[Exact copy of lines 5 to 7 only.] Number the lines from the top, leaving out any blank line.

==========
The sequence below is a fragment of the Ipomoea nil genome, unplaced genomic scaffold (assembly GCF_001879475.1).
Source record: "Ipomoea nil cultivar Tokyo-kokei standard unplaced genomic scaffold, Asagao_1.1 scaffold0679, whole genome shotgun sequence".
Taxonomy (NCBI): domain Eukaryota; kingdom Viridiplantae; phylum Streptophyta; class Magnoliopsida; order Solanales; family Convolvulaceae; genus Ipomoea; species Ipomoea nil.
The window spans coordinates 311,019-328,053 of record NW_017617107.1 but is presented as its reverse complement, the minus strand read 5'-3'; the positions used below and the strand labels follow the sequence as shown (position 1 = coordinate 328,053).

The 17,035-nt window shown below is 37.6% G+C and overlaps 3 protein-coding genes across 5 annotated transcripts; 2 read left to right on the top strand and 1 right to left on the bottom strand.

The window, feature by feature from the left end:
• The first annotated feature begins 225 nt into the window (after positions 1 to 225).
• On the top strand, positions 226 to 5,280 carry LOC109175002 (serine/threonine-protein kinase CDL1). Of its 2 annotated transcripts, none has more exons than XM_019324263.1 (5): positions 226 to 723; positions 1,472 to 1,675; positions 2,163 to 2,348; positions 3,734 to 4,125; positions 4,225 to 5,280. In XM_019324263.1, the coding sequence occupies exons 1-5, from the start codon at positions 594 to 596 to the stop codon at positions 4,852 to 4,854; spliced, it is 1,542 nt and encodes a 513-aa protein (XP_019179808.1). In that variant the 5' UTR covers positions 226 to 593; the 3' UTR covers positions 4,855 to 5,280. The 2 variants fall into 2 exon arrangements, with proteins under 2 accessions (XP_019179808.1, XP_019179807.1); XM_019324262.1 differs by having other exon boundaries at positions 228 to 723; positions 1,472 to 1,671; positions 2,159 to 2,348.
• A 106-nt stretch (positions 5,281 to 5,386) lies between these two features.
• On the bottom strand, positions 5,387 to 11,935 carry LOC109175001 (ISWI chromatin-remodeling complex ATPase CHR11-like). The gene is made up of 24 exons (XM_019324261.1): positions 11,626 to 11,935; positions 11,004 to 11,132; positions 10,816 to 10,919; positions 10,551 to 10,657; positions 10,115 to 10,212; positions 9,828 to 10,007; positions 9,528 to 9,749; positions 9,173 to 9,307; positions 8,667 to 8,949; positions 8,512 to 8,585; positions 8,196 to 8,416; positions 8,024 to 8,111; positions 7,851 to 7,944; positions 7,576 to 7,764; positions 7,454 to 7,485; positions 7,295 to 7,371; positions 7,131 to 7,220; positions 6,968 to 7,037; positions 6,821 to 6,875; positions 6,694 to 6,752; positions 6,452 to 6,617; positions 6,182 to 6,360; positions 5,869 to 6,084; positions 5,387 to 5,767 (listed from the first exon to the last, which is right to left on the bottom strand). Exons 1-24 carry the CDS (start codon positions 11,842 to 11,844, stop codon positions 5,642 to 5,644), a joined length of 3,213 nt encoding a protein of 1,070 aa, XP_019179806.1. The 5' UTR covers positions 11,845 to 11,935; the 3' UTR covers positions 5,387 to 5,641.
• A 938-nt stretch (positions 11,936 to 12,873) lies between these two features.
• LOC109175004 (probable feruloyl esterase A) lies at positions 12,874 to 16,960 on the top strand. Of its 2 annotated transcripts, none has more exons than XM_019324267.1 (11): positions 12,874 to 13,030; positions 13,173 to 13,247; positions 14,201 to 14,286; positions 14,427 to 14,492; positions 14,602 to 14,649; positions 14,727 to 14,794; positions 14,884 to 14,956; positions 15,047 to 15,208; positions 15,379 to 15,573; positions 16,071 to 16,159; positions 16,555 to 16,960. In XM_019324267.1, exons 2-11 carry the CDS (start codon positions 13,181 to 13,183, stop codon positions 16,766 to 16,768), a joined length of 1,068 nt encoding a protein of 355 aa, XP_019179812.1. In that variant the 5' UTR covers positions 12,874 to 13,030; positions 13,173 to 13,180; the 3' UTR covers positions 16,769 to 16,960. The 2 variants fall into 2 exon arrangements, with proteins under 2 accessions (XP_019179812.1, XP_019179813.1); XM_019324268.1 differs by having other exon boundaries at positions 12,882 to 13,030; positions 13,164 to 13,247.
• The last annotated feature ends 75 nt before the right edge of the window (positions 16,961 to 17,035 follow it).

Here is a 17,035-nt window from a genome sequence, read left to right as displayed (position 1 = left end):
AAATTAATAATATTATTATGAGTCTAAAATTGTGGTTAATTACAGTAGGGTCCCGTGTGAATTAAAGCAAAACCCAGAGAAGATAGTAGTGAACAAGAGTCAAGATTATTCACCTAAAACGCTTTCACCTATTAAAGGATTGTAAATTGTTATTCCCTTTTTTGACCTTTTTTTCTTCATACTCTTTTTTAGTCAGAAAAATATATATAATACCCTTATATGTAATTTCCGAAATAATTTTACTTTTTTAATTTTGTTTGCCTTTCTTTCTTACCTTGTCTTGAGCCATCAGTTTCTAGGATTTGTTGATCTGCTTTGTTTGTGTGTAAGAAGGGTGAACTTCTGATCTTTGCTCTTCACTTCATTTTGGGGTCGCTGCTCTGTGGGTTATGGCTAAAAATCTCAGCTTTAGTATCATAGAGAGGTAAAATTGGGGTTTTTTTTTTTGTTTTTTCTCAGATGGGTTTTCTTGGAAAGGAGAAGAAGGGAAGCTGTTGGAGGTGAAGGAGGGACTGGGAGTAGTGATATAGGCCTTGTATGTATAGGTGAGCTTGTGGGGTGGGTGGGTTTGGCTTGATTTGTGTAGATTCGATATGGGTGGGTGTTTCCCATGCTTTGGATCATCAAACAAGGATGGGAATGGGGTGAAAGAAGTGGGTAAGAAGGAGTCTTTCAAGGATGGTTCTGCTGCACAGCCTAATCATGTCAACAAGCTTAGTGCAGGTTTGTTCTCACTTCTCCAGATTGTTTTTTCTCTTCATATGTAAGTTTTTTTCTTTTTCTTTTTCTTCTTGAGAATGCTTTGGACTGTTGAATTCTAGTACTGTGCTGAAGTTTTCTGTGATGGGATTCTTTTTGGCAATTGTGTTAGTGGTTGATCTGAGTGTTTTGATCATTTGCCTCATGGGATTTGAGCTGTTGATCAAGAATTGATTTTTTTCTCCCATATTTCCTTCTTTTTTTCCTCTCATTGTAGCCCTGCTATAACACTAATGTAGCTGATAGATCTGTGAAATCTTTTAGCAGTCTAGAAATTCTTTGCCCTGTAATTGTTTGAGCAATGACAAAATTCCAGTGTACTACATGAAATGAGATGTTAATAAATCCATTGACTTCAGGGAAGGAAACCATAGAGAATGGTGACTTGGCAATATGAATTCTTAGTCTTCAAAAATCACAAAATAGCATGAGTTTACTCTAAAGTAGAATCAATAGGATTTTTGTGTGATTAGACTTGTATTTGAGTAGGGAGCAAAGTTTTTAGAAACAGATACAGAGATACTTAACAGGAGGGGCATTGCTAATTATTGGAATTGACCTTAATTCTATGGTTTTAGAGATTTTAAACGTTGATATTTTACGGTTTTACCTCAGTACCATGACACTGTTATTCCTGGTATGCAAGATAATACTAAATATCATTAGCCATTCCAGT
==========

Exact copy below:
The 17,035-nt window shown below is 37.6% G+C and overlaps 3 protein-coding genes across 5 annotated transcripts; 2 read left to right on the top strand and 1 right to left on the bottom strand.

The window, feature by feature from the left end:
• The first annotated feature begins 225 nt into the window (after positions 1 to 225).